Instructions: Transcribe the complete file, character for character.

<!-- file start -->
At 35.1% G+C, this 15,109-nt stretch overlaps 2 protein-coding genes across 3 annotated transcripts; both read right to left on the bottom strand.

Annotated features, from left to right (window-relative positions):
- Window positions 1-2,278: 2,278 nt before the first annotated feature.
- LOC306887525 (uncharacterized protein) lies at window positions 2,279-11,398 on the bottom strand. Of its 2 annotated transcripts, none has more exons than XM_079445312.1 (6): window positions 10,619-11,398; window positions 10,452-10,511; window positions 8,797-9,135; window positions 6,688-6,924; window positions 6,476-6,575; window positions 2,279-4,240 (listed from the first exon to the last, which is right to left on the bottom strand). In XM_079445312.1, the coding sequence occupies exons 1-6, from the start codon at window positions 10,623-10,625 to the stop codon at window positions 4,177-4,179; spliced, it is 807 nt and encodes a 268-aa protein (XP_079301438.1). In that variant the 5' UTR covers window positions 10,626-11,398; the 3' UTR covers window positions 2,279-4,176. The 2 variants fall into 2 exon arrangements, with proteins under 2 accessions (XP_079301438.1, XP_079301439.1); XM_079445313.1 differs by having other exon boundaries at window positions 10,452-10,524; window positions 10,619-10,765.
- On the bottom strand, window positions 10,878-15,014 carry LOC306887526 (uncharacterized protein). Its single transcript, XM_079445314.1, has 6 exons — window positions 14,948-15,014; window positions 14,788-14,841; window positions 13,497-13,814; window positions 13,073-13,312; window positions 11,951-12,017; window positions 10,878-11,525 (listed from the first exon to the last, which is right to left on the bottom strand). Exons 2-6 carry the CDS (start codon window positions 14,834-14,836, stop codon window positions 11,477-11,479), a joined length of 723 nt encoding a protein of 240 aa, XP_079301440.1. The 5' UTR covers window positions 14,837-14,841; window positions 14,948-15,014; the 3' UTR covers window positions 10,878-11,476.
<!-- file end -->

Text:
At 35.1% G+C, this 15,109-nt stretch overlaps 2 protein-coding genes across 3 annotated transcripts; both read right to left on the bottom strand.

Annotated features, from left to right (window-relative positions):
- Window positions 1-2,278: 2,278 nt before the first annotated feature.
- LOC306887525 (uncharacterized protein) lies at window positions 2,279-11,398 on the bottom strand. Of its 2 annotated transcripts, none has more exons than XM_079445312.1 (6): window positions 10,619-11,398; window positions 10,452-10,511; window positions 8,797-9,135; window positions 6,688-6,924; window positions 6,476-6,575; window positions 2,279-4,240 (listed from the first exon to the last, which is right to left on the bottom strand). In XM_079445312.1, the coding sequence occupies exons 1-6, from the start codon at window positions 10,623-10,625 to the stop codon at window positions 4,177-4,179; spliced, it is 807 nt and encodes a 268-aa protein (XP_079301438.1). In that variant the 5' UTR covers window positions 10,626-11,398; the 3' UTR covers window positions 2,279-4,176. The 2 variants fall into 2 exon arrangements, with proteins under 2 accessions (XP_079301438.1, XP_079301439.1); XM_079445313.1 differs by having other exon boundaries at window positions 10,452-10,524; window positions 10,619-10,765.
- On the bottom strand, window positions 10,878-15,014 carry LOC306887526 (uncharacterized protein). Its single transcript, XM_079445314.1, has 6 exons — window positions 14,948-15,014; window positions 14,788-14,841; window positions 13,497-13,814; window positions 13,073-13,312; window positions 11,951-12,017; window positions 10,878-11,525 (listed from the first exon to the last, which is right to left on the bottom strand). Exons 2-6 carry the CDS (start codon window positions 14,834-14,836, stop codon window positions 11,477-11,479), a joined length of 723 nt encoding a protein of 240 aa, XP_079301440.1. The 5' UTR covers window positions 14,837-14,841; window positions 14,948-15,014; the 3' UTR covers window positions 10,878-11,476.